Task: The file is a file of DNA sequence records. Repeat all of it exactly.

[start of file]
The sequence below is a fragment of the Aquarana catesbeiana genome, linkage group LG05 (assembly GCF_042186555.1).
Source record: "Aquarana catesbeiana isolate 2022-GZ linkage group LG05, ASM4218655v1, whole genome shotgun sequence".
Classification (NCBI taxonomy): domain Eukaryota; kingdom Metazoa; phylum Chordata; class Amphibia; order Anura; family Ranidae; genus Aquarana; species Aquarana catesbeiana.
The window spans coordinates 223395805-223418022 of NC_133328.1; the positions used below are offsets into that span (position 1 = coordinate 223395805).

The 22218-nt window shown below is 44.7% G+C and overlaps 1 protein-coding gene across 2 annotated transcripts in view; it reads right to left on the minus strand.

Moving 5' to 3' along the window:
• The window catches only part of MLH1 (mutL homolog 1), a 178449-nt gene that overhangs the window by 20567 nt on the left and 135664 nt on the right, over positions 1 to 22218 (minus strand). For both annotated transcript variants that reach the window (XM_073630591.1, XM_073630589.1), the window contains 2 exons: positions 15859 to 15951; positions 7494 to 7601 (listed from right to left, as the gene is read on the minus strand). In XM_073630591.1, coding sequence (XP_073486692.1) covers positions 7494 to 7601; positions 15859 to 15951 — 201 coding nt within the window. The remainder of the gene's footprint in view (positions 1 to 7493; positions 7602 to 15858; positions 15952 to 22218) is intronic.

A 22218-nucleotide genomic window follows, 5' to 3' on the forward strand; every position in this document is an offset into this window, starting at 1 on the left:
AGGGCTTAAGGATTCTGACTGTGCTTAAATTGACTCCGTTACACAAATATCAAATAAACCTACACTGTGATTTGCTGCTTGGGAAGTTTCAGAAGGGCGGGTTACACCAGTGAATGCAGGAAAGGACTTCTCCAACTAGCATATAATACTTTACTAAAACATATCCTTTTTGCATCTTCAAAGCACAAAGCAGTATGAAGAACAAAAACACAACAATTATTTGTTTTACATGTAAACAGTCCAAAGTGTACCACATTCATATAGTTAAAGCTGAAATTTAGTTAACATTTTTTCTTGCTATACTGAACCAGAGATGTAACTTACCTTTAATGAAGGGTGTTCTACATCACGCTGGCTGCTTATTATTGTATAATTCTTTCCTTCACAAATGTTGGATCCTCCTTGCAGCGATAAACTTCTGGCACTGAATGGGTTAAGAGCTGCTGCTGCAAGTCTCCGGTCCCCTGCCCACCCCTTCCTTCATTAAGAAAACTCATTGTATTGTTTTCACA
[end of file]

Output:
The sequence below is a fragment of the Aquarana catesbeiana genome, linkage group LG05 (assembly GCF_042186555.1).
Source record: "Aquarana catesbeiana isolate 2022-GZ linkage group LG05, ASM4218655v1, whole genome shotgun sequence".
Classification (NCBI taxonomy): domain Eukaryota; kingdom Metazoa; phylum Chordata; class Amphibia; order Anura; family Ranidae; genus Aquarana; species Aquarana catesbeiana.
The window spans coordinates 223395805-223418022 of NC_133328.1; the positions used below are offsets into that span (position 1 = coordinate 223395805).

The 22218-nt window shown below is 44.7% G+C and overlaps 1 protein-coding gene across 2 annotated transcripts in view; it reads right to left on the minus strand.

Moving 5' to 3' along the window:
• The window catches only part of MLH1 (mutL homolog 1), a 178449-nt gene that overhangs the window by 20567 nt on the left and 135664 nt on the right, over positions 1 to 22218 (minus strand). For both annotated transcript variants that reach the window (XM_073630591.1, XM_073630589.1), the window contains 2 exons: positions 15859 to 15951; positions 7494 to 7601 (listed from right to left, as the gene is read on the minus strand). In XM_073630591.1, coding sequence (XP_073486692.1) covers positions 7494 to 7601; positions 15859 to 15951 — 201 coding nt within the window. The remainder of the gene's footprint in view (positions 1 to 7493; positions 7602 to 15858; positions 15952 to 22218) is intronic.

A 22218-nucleotide genomic window follows, 5' to 3' on the forward strand; every position in this document is an offset into this window, starting at 1 on the left:
AGGGCTTAAGGATTCTGACTGTGCTTAAATTGACTCCGTTACACAAATATCAAATAAACCTACACTGTGATTTGCTGCTTGGGAAGTTTCAGAAGGGCGGGTTACACCAGTGAATGCAGGAAAGGACTTCTCCAACTAGCATATAATACTTTACTAAAACATATCCTTTTTGCATCTTCAAAGCACAAAGCAGTATGAAGAACAAAAACACAACAATTATTTGTTTTACATGTAAACAGTCCAAAGTGTACCACATTCATATAGTTAAAGCTGAAATTTAGTTAACATTTTTTCTTGCTATACTGAACCAGAGATGTAACTTACCTTTAATGAAGGGTGTTCTACATCACGCTGGCTGCTTATTATTGTATAATTCTTTCCTTCACAAATGTTGGATCCTCCTTGCAGCGATAAACTTCTGGCACTGAATGGGTTAAGAGCTGCTGCTGCAAGTCTCCGGTCCCCTGCCCACCCCTTCCTTCATTAAGAAAACTCATTGTATTGTTTTCACA